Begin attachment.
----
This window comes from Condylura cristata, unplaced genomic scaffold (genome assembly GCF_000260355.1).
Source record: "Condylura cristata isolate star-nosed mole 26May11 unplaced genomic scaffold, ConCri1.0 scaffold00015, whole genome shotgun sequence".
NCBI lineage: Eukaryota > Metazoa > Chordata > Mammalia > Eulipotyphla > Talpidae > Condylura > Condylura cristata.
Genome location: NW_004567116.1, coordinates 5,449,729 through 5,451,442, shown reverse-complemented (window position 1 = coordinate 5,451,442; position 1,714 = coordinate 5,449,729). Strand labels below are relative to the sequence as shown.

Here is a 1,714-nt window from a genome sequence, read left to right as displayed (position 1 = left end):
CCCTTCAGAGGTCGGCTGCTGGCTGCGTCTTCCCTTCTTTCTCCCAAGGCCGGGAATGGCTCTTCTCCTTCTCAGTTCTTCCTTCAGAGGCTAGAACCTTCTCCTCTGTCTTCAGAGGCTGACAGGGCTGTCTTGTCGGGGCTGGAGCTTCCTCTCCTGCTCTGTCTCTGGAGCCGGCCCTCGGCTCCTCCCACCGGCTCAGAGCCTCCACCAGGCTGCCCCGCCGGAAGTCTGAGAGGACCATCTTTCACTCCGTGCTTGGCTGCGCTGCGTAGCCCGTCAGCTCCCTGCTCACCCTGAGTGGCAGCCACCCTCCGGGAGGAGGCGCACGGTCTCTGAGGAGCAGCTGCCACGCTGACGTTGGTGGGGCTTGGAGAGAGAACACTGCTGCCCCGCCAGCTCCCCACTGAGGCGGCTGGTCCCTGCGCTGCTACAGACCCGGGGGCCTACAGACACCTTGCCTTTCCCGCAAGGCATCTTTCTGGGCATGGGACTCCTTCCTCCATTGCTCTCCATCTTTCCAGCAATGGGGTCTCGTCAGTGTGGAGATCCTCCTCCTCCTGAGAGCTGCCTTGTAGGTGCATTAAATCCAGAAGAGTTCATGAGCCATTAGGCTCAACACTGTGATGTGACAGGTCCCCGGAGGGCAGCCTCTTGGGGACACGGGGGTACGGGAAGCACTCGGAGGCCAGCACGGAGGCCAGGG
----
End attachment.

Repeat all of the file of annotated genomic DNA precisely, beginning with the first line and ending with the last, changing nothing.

This window comes from Condylura cristata, unplaced genomic scaffold (genome assembly GCF_000260355.1).
Source record: "Condylura cristata isolate star-nosed mole 26May11 unplaced genomic scaffold, ConCri1.0 scaffold00015, whole genome shotgun sequence".
NCBI lineage: Eukaryota > Metazoa > Chordata > Mammalia > Eulipotyphla > Talpidae > Condylura > Condylura cristata.
Genome location: NW_004567116.1, coordinates 5,449,729 through 5,451,442, shown reverse-complemented (window position 1 = coordinate 5,451,442; position 1,714 = coordinate 5,449,729). Strand labels below are relative to the sequence as shown.

Here is a 1,714-nt window from a genome sequence, read left to right as displayed (position 1 = left end):
CCCTTCAGAGGTCGGCTGCTGGCTGCGTCTTCCCTTCTTTCTCCCAAGGCCGGGAATGGCTCTTCTCCTTCTCAGTTCTTCCTTCAGAGGCTAGAACCTTCTCCTCTGTCTTCAGAGGCTGACAGGGCTGTCTTGTCGGGGCTGGAGCTTCCTCTCCTGCTCTGTCTCTGGAGCCGGCCCTCGGCTCCTCCCACCGGCTCAGAGCCTCCACCAGGCTGCCCCGCCGGAAGTCTGAGAGGACCATCTTTCACTCCGTGCTTGGCTGCGCTGCGTAGCCCGTCAGCTCCCTGCTCACCCTGAGTGGCAGCCACCCTCCGGGAGGAGGCGCACGGTCTCTGAGGAGCAGCTGCCACGCTGACGTTGGTGGGGCTTGGAGAGAGAACACTGCTGCCCCGCCAGCTCCCCACTGAGGCGGCTGGTCCCTGCGCTGCTACAGACCCGGGGGCCTACAGACACCTTGCCTTTCCCGCAAGGCATCTTTCTGGGCATGGGACTCCTTCCTCCATTGCTCTCCATCTTTCCAGCAATGGGGTCTCGTCAGTGTGGAGATCCTCCTCCTCCTGAGAGCTGCCTTGTAGGTGCATTAAATCCAGAAGAGTTCATGAGCCATTAGGCTCAACACTGTGATGTGACAGGTCCCCGGAGGGCAGCCTCTTGGGGACACGGGGGTACGGGAAGCACTCGGAGGCCAGCACGGAGGCCAGGG